Workers face potential safety risks in their working environments every day. According to the Bureau of Labor Statistics, musculoskeletal disorders (MSDs) accounted for 31 percent of all worker injuries in 2015. Work-related injuries, including MSDs, stem from a variety of risk factors that can easily be prevented. To keep employees safe and healthy, managers can create an ergonomic workplace by taking these steps.
The implementation of ergonomic practices in the workplace must involve a top-down approach. Managers and organizational leaders who take the first step in ergonomic planning will see improvements in efficiency and satisfaction from their workers. Creating an environment that values safety and ergonomics requires investments of time and money, and managers who take these actions show staff that they are investing in employee safety. Managers can also show their commitment by taking a leadership role in initiating the ergonomic process by defining goals, estimating an overall budget for implementation, holding meetings with staff, assigning responsibilities to workers, and communicating openly and clearly.
Using ergonomic principles can have substantial results that go beyond employee safety. John Deere and Company, the largest agricultural equipment manufacturer in the U.S., adopted ergonomic practices to reduce physical injury and stress for their employees. Since then, the company has been able to reduce employee back injuries by 83 percent and cut costs for workers’ compensation by 32 percent.
While it is up to managers to spearhead the movement, employee participation at every level is critical to seeing results. Assessing worksites, developing possible solutions, and implementing the practices that increase worker safety require employee input. The employees are the ones who spend the most time using the equipment, machines, and furniture in the workplace, so they are more knowledgeable when it comes to identifying and describing the hazards and dangers they encounter. Worker involvement is crucial for providing feedback and evaluation in all areas of the ergonomic process.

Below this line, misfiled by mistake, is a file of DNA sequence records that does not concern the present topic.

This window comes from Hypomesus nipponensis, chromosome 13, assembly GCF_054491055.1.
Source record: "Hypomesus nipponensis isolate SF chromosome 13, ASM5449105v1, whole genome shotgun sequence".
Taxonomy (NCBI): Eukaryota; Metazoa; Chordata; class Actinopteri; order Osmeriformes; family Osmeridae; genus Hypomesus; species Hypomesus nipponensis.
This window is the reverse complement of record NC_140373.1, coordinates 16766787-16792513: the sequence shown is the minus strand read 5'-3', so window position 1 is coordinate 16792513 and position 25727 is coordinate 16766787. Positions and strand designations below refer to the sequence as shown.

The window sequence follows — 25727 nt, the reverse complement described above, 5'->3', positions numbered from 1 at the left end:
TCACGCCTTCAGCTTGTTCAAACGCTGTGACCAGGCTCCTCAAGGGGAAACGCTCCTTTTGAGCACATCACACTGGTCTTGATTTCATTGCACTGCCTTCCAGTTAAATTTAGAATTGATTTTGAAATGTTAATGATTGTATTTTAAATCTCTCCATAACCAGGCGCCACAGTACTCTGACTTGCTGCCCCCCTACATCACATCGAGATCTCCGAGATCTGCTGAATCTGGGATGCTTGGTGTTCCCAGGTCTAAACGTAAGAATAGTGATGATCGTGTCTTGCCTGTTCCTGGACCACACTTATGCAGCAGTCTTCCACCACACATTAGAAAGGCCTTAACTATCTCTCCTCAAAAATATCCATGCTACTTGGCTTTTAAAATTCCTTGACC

Another important part of instituting ergonomics practices involves reviewing the offices, facilities, factories, warehouses, and any other worksites to identify potential issues before they harm workers. A review records of injury and illness, such as workers’ compensation reports, first aid records, accident investigations, and insurance company records can inform this step in the process. Observation of workplace conditions for injury risk factors such as repetitive tasks, awkward or sustained postures, excessive force exertion, vibrations, and extreme temperatures will also support appropriate ergonomic changes.
To identify problems, stay on top of developing issues, and manage progress, management and organization leaders should encourage early reporting of any injuries sustained at the workplace and any symptoms of musculoskeletal disorders. This is a necessary step for improving working conditions. If workers keep quiet about their injuries, they will only get worse. If they are encouraged to communicate any issues with management, they have better chances of improving their health.
Find Ways to Control Hazards
Once potential hazards and dangers have been identified and assessed, practical ergonomic solutions should be put in place to help lower the risk of injury. A number of potential interventions can modify existing equipment and practices to ensure hazards are controlled. First, physical changes can be made to the work environment that allows for more comfortable, ergonomic postures. Controls for repetitive and excessive exertion tasks include protocols requiring mandatory breaks, task rotation, or two people for heavy lifts. Finally, personal protective equipment should be considered, including thermal gloves, comfortable shoes, and hard hats.
An essential step in the process of implementing ergonomic solutions in the workplace is to provide employee training. Workers should understand the principles of ergonomics, ergonomics-related issues at work, the benefits of identifying problems, early reporting of symptoms, and how to properly use new equipment and tools. Many resources and training materials are available from the Occupational Safety and Health Administration (OSHA), which offers courses at the OSHA Training Institute and its On-site Consultation Program.
Maintaining a safe, worker-friendly ergonomic environment is an ongoing process. After management commits, problems are identified, solutions are proposed, and workers are trained, there is still work to be done. Procedures should be in place for periodically evaluating the effectiveness of new policies and procedures to ensure their continued success.
Most of these changes are inexpensive and require a small time investment, but once they are made, managers and their organizations will see savings in health care and workers’ compensation costs, decreases in time lost to injury, and an overall increase in productivity.
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American Psychological Association, Safety and Design
Bureau of Labor Statistics, “News Release: nonfatal occupational injury and illness cases requiring days away from work “ (PDF)
CDC.gov, “ERGONOMICS AND MUSCULOSKELETAL DISORDERS”
OSHA, Ergonomics: Identify Problems
OSHA.gov, Ergonomics: Training